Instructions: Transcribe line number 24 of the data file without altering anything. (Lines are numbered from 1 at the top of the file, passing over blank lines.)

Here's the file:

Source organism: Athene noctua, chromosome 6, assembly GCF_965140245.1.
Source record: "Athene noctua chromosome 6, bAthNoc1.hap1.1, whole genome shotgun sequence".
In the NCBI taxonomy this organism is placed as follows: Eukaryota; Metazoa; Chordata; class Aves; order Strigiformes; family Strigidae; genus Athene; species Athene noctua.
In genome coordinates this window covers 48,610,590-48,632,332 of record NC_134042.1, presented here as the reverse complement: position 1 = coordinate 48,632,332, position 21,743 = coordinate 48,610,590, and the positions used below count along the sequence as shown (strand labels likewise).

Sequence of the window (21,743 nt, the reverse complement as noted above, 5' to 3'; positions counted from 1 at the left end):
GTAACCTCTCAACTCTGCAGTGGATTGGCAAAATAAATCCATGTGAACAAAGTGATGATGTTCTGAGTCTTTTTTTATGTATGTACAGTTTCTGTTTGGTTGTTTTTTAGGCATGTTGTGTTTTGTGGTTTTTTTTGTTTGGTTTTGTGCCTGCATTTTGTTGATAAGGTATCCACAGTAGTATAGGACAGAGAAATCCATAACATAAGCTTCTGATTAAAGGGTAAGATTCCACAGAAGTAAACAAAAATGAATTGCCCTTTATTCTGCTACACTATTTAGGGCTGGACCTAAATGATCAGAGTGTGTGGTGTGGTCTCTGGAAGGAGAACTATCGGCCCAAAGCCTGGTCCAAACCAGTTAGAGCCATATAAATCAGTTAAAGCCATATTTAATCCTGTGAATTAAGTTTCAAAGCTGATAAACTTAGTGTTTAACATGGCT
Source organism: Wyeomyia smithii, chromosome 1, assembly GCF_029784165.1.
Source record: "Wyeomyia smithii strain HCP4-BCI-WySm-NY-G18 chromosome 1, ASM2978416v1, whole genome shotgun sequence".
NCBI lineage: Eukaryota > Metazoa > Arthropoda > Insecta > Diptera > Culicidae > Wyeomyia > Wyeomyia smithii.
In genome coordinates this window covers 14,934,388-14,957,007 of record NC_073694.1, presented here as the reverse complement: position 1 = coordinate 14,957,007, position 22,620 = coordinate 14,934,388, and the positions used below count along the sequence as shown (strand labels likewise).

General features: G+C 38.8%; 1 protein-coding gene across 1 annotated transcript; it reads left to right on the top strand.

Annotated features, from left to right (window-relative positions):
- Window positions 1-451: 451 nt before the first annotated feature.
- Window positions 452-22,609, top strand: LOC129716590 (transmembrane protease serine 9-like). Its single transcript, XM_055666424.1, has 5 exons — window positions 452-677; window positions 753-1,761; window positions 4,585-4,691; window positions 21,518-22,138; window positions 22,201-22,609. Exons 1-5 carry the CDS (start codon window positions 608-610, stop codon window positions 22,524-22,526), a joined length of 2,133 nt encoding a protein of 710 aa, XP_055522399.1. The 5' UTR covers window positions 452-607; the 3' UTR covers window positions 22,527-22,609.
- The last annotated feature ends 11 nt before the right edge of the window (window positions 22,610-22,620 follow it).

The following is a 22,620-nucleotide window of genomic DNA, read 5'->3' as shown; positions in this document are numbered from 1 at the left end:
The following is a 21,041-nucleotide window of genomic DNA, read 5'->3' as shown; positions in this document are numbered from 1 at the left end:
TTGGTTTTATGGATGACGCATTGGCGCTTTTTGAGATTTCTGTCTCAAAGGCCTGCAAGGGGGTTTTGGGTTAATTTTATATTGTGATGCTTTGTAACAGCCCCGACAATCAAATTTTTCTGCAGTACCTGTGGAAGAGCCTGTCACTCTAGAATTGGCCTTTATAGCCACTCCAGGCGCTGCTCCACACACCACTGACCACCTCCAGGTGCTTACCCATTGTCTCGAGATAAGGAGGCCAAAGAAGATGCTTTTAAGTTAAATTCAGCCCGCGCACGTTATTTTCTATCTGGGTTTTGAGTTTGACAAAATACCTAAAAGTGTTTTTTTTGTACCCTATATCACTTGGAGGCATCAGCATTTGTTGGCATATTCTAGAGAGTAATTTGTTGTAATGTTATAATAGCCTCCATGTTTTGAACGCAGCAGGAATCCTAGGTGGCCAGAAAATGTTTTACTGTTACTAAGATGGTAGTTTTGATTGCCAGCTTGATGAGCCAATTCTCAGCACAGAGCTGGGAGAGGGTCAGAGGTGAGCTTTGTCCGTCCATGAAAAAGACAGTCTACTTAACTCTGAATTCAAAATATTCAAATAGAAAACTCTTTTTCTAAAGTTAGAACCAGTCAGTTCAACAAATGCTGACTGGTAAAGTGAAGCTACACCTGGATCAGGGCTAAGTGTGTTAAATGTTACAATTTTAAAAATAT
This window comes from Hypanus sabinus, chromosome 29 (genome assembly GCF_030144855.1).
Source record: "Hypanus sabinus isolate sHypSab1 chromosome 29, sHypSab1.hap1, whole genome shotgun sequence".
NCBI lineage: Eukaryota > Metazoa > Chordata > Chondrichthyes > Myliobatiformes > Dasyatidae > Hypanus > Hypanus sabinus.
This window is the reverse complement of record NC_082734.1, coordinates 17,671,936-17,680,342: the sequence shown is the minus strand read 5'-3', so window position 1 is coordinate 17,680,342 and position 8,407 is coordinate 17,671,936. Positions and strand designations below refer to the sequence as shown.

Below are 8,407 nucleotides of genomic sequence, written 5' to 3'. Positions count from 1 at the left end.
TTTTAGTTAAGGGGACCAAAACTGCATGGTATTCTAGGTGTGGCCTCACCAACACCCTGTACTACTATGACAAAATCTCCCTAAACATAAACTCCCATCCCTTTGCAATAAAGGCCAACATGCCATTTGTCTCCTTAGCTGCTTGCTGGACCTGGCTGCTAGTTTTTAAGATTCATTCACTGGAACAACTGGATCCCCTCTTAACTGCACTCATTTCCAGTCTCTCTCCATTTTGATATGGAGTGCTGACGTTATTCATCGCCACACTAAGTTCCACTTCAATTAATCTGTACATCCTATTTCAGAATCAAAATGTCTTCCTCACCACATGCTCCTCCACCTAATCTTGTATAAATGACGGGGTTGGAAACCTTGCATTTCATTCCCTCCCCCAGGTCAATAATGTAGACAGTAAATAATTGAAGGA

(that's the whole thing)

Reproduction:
TTTTAGTTAAGGGGACCAAAACTGCATGGTATTCTAGGTGTGGCCTCACCAACACCCTGTACTACTATGACAAAATCTCCCTAAACATAAACTCCCATCCCTTTGCAATAAAGGCCAACATGCCATTTGTCTCCTTAGCTGCTTGCTGGACCTGGCTGCTAGTTTTTAAGATTCATTCACTGGAACAACTGGATCCCCTCTTAACTGCACTCATTTCCAGTCTCTCTCCATTTTGATATGGAGTGCTGACGTTATTCATCGCCACACTAAGTTCCACTTCAATTAATCTGTACATCCTATTTCAGAATCAAAATGTCTTCCTCACCACATGCTCCTCCACCTAATCTTGTATAAATGACGGGGTTGGAAACCTTGCATTTCATTCCCTCCCCCAGGTCAATAATGTAGACAGTAAATAATTGAAGGA